Going to the Trader Joe's on 6th and 21st right after work is not something to look forward to, especially on a Thursday. As amazing as Trader Joe's fair prices for good products are, along with their really great employees, dealing with the constant crowds just isn't worth it sometimes. But today is different, and even the sea of baskets and carts everywhere filled to a Thursday night level can't be avoided. People in every aisle shop and weave. Some are trying to hustle and keep it moving along, while others stand directly in front of the hummus to take their sweet ass time. The fact that they're blocking it all and making it hard for people to grab any hummus doesn't cross their minds. They contemplate without concern. Then the snaking end of the line beacons with a large sign held higher than everybody, and it happens to be right by the front entrance. Practically the whole store seems to be passed again from that point until checkout, and the queue winds through sections avoided earlier. There are areas and shelves that seem pretty much ransacked as well, only proving as a reminder of relief and gratitude. Shoppers go through a second cycle of everything like dejavu at the rate of the moving line, except eggs were not on the shopping list the first time. So the bare shelves that once held all the eggs seem off, with two random cartons remaining on the top left corner. The third and final carton is two rows below and impossible to miss. The shells of one dozen eggs, which appear totally fine, just sit there exposed with the top open. Even with people trying all around to grab a free sample or cut through, it's hard not to notice the three lonely cartons of eggs. Will they all find a good home?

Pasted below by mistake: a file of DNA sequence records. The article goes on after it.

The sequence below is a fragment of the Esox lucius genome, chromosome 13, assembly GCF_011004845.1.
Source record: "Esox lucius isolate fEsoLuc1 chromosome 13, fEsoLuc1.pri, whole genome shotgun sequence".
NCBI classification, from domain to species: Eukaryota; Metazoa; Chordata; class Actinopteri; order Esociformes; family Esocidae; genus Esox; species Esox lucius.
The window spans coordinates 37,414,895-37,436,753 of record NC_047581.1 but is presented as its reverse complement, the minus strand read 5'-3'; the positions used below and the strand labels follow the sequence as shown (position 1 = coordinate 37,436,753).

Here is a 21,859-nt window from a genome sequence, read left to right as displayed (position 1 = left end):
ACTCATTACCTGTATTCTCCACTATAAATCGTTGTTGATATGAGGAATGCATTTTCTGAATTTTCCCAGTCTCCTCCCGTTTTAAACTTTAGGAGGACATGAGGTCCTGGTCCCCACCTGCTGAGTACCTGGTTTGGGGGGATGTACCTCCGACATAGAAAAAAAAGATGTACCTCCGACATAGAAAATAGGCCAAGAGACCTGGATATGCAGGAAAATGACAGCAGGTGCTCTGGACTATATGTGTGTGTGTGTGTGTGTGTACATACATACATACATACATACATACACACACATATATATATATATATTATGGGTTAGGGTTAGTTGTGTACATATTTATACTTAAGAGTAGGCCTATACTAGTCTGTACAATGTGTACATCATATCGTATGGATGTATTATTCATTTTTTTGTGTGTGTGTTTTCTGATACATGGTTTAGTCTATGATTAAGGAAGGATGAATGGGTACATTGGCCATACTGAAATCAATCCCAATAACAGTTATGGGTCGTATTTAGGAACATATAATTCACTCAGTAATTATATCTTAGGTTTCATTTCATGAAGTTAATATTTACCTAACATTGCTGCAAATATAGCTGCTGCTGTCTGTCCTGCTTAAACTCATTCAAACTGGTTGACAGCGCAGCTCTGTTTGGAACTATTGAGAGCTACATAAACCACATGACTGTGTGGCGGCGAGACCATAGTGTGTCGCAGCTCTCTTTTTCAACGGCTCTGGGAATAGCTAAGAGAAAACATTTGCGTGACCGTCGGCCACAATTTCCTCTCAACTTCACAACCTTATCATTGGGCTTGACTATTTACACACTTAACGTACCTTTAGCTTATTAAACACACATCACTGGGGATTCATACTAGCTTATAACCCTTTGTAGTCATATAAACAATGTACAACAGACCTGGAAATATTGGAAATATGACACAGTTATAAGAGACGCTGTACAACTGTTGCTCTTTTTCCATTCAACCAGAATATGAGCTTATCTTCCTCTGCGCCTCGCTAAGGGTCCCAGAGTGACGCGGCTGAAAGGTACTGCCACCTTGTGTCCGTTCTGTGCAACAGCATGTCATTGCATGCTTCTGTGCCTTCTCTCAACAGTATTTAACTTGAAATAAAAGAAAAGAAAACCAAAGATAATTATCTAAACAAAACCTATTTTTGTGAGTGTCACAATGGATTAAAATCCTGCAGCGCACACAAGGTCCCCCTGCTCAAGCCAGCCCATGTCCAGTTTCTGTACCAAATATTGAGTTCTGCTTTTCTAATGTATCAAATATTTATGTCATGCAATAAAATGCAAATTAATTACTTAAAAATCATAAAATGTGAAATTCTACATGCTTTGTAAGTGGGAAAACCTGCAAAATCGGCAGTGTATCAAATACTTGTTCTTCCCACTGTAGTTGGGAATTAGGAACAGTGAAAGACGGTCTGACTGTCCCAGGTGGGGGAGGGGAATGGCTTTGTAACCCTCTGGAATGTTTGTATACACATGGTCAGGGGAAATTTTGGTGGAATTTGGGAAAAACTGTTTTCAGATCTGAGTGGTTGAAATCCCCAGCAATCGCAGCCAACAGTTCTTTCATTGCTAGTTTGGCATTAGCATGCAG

But a completely different grocery shopping experience later in the night can still save the day. The most reasonable supermarket around the Financial District is on Fulton street. They close at midnight, so going to the store right before 10pm tonight felt cathartic. There were barely any people, and fully stocked shelves glowed with tranquility. Seeing the wall of greens and vegetables being misted with water helped reveal options while in the background of a jungle, or like a personal garden that's been sowed with love. It made buying bags and bags of it really satisfying, especially when an actual choice was presented at the cash registers. Two side-by-side were both open, and the conveyer belt that stood closer then started moving with a warm greeting from the cashier. The short walk home through quiet street backstreets with a backpack and tote full of produce was the perfect way to end the day.